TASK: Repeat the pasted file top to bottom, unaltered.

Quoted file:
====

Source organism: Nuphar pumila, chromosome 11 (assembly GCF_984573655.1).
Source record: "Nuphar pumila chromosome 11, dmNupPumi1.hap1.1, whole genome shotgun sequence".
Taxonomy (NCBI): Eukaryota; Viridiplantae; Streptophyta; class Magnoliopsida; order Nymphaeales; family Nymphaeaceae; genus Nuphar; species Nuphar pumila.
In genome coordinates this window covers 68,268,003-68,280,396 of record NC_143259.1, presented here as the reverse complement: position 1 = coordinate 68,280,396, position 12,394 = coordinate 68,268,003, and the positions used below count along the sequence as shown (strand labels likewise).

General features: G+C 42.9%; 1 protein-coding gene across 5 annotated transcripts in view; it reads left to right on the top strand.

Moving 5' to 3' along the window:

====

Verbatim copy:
Source organism: Nuphar pumila, chromosome 11 (assembly GCF_984573655.1).
Source record: "Nuphar pumila chromosome 11, dmNupPumi1.hap1.1, whole genome shotgun sequence".
Taxonomy (NCBI): Eukaryota; Viridiplantae; Streptophyta; class Magnoliopsida; order Nymphaeales; family Nymphaeaceae; genus Nuphar; species Nuphar pumila.
In genome coordinates this window covers 68,268,003-68,280,396 of record NC_143259.1, presented here as the reverse complement: position 1 = coordinate 68,280,396, position 12,394 = coordinate 68,268,003, and the positions used below count along the sequence as shown (strand labels likewise).

General features: G+C 42.9%; 1 protein-coding gene across 5 annotated transcripts in view; it reads left to right on the top strand.

Moving 5' to 3' along the window: